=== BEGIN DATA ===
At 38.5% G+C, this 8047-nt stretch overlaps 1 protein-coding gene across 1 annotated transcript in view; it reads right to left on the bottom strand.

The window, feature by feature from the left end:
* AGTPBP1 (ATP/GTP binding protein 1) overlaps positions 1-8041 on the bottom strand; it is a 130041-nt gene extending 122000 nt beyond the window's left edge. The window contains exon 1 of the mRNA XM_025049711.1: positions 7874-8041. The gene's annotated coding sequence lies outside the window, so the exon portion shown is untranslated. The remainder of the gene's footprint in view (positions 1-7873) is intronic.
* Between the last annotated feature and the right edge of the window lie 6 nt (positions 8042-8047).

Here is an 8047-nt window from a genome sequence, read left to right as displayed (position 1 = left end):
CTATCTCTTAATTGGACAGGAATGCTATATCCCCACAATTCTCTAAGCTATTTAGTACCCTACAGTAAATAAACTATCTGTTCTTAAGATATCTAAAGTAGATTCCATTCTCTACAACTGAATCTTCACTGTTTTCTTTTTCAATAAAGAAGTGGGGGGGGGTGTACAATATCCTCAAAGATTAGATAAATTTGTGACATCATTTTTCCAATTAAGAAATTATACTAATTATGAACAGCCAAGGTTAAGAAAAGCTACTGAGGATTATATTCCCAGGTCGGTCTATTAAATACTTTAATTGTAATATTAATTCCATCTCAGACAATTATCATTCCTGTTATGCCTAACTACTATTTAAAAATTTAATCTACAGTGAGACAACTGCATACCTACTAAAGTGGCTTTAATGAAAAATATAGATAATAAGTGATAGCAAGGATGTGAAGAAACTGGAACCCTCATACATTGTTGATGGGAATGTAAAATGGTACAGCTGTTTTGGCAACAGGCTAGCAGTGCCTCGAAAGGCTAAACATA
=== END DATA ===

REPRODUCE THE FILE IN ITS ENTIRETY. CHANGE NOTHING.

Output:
At 38.5% G+C, this 8047-nt stretch overlaps 1 protein-coding gene across 1 annotated transcript in view; it reads right to left on the bottom strand.

The window, feature by feature from the left end:
* AGTPBP1 (ATP/GTP binding protein 1) overlaps positions 1-8041 on the bottom strand; it is a 130041-nt gene extending 122000 nt beyond the window's left edge. The window contains exon 1 of the mRNA XM_025049711.1: positions 7874-8041. The gene's annotated coding sequence lies outside the window, so the exon portion shown is untranslated. The remainder of the gene's footprint in view (positions 1-7873) is intronic.
* Between the last annotated feature and the right edge of the window lie 6 nt (positions 8042-8047).

Here is an 8047-nt window from a genome sequence, read left to right as displayed (position 1 = left end):
CTATCTCTTAATTGGACAGGAATGCTATATCCCCACAATTCTCTAAGCTATTTAGTACCCTACAGTAAATAAACTATCTGTTCTTAAGATATCTAAAGTAGATTCCATTCTCTACAACTGAATCTTCACTGTTTTCTTTTTCAATAAAGAAGTGGGGGGGGGTGTACAATATCCTCAAAGATTAGATAAATTTGTGACATCATTTTTCCAATTAAGAAATTATACTAATTATGAACAGCCAAGGTTAAGAAAAGCTACTGAGGATTATATTCCCAGGTCGGTCTATTAAATACTTTAATTGTAATATTAATTCCATCTCAGACAATTATCATTCCTGTTATGCCTAACTACTATTTAAAAATTTAATCTACAGTGAGACAACTGCATACCTACTAAAGTGGCTTTAATGAAAAATATAGATAATAAGTGATAGCAAGGATGTGAAGAAACTGGAACCCTCATACATTGTTGATGGGAATGTAAAATGGTACAGCTGTTTTGGCAACAGGCTAGCAGTGCCTCGAAAGGCTAAACATA